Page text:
30 Common tax write offs for a small business owner
Updated: Jan 17
To help you better understand common business expenses and how you can maximize your tax savings, here are 30 tax write offs you may have not known about:
A space you use exclusively for business. Read my blog on the home office deduction to find out what qualifies and how to calculate the deduction .
Maintenance and repair (strictly for the office space)
Utility costs such as phone bills, electricity, and internet
Business & Office supplies
Furniture essential for your business (yes, your office chair is essential...just keep it reasonable)
Computers, printers, and other related peripherals
Software & tech
Inventory and accounting software
Email marketing software
Business-related travel expenses
Food & leisure
Dinner with clients or colleagues
Meals during business travels
Training or education needed to grow your business
Books, webinars, training modules
Workshops, conventions, seminars
Marketing and Advertising costs
Online, print, or radio ads
Cost for professional services
Gifts for clients ($25 max deduction 🙄 so much for a gift in 2022!)
Banking/payment processing fees
Rent expense - for property you use in your trade or business. If you own the property, have or will receive equity in or title to the property, the rent is not deductible.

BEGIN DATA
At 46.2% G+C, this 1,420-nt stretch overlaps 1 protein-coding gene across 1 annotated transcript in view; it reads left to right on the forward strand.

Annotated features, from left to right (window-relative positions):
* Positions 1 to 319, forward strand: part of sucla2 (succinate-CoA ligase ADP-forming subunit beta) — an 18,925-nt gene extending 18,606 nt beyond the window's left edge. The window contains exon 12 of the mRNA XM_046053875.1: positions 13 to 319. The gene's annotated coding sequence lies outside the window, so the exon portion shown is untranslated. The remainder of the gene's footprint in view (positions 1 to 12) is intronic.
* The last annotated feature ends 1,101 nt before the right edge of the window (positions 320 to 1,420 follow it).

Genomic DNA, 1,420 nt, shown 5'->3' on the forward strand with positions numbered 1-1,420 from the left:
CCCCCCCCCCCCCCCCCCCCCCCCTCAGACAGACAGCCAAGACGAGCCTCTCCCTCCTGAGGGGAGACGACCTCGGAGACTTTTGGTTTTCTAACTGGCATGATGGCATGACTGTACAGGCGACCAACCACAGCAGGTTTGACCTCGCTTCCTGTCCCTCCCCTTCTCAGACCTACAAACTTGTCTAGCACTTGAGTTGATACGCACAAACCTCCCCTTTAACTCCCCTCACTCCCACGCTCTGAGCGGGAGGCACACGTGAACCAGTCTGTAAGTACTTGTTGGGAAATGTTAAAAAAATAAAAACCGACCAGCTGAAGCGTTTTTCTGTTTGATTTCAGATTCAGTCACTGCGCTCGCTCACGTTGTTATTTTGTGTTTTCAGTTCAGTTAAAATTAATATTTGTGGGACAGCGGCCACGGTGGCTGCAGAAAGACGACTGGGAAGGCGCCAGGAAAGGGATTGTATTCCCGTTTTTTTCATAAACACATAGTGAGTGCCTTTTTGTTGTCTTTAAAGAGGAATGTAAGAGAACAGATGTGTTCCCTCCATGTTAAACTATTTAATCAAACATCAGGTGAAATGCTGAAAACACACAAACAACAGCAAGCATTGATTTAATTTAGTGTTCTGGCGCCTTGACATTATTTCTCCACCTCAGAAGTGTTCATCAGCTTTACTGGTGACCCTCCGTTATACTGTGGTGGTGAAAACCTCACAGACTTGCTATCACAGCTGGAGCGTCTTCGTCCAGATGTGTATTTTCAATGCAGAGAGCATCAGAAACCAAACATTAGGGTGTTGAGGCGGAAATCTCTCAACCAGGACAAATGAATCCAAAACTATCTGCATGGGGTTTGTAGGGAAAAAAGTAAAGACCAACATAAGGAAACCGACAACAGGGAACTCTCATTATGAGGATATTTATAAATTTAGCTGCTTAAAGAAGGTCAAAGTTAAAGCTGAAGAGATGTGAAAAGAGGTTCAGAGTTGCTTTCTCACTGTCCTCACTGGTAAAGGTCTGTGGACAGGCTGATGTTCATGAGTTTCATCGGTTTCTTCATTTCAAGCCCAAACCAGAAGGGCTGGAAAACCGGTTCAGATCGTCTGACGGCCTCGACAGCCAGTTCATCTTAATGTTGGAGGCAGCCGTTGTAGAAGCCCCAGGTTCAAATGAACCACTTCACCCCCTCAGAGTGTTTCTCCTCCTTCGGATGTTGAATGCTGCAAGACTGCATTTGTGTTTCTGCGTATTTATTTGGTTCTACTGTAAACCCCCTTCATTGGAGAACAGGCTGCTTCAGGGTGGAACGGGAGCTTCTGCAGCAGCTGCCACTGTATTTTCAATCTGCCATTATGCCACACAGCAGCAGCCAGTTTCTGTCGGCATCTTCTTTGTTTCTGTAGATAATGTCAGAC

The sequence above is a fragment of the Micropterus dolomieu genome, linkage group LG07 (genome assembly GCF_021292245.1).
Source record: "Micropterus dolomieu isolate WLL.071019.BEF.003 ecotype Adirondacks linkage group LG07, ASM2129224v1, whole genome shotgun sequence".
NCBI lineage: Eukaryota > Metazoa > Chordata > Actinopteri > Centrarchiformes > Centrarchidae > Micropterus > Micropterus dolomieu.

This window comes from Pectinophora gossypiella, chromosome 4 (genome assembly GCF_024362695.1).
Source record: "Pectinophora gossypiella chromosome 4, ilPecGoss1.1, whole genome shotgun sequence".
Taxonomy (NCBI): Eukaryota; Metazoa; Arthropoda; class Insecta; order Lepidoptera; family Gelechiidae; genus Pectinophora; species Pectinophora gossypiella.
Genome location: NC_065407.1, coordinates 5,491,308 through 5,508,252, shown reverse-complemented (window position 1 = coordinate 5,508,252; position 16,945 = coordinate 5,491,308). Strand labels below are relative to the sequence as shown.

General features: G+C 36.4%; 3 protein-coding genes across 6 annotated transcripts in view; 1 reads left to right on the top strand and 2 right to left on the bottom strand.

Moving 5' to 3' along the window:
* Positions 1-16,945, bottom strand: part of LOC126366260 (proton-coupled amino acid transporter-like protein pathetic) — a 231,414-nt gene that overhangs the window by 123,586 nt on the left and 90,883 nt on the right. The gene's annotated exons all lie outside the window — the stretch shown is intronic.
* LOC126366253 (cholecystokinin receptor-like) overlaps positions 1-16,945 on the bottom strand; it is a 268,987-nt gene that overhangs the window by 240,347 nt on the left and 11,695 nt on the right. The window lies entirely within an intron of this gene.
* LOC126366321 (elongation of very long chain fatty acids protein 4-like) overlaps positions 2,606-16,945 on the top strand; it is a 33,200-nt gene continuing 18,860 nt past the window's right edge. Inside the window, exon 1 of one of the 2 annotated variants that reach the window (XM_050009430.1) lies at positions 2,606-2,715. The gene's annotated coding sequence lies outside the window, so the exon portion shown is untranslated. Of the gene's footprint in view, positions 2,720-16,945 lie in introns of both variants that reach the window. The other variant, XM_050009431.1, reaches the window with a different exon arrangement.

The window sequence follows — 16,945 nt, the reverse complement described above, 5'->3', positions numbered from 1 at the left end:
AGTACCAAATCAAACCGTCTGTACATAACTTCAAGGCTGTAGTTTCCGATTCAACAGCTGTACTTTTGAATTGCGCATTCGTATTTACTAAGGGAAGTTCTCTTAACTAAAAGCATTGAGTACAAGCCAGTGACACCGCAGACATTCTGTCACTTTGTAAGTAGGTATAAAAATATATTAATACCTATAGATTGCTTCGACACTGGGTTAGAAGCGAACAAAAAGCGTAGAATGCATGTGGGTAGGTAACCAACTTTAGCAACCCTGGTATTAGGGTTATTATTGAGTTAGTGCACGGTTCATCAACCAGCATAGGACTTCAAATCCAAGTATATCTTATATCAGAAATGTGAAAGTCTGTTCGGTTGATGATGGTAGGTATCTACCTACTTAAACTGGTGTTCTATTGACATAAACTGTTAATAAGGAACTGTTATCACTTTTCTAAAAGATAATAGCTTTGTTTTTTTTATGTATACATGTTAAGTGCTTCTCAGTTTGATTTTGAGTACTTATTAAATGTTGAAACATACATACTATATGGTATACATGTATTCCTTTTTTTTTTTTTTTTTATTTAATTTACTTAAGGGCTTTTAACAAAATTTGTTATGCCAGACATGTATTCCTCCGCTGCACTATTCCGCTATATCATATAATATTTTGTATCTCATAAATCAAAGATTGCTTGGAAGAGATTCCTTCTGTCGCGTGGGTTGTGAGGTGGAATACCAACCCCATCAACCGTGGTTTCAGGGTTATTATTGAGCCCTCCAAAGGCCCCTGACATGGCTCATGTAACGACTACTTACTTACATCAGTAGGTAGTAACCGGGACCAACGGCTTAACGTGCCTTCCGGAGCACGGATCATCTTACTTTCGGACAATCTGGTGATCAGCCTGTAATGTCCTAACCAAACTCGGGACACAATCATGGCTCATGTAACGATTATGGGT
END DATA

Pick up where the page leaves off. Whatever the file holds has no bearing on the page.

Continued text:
Taxes - You can deduct various federal, state, local, and foreign taxes directly attributable to your trade or business as business expenses. These can be sales tax, business income tax, franchise tax, etc. Taxes associated with your personal tax return are not deductible as business expenses.
My rule of thumb is if you believe the expense is an ordinary part of your business, add it to your accounting software (I suggest Quickbooks), or your accounting records, and have your accountant review it to see if it qualifies.
The IRS defines a business expense as the cost of carrying on a trade or business. “To be deductible, a business expense must be both ordinary and necessary.” Ordinary means that the expense is common and accepted in your trade or business. Necessary means it is helpful and appropriate for your trade or business.
Personal versus business expenses?
Generally, you cannot deduct an expense that was for your personal, living or family use. However, if you have an expense that is part business and part personal, you can deduct the business portion of that expense. A common example of this would be travel. Let’s say you travel to San Francisco for a conference, but you go 2 days early to visit a family member or friend. You will divide the number of business days by the total number of days on the trip. You will use that percentage to multiply against the total travel cost (airfare, hotel, and taxi) to figure out how much you can expense through your business.
If this is the year you hire an accountant to help organize all of this, drop us a line!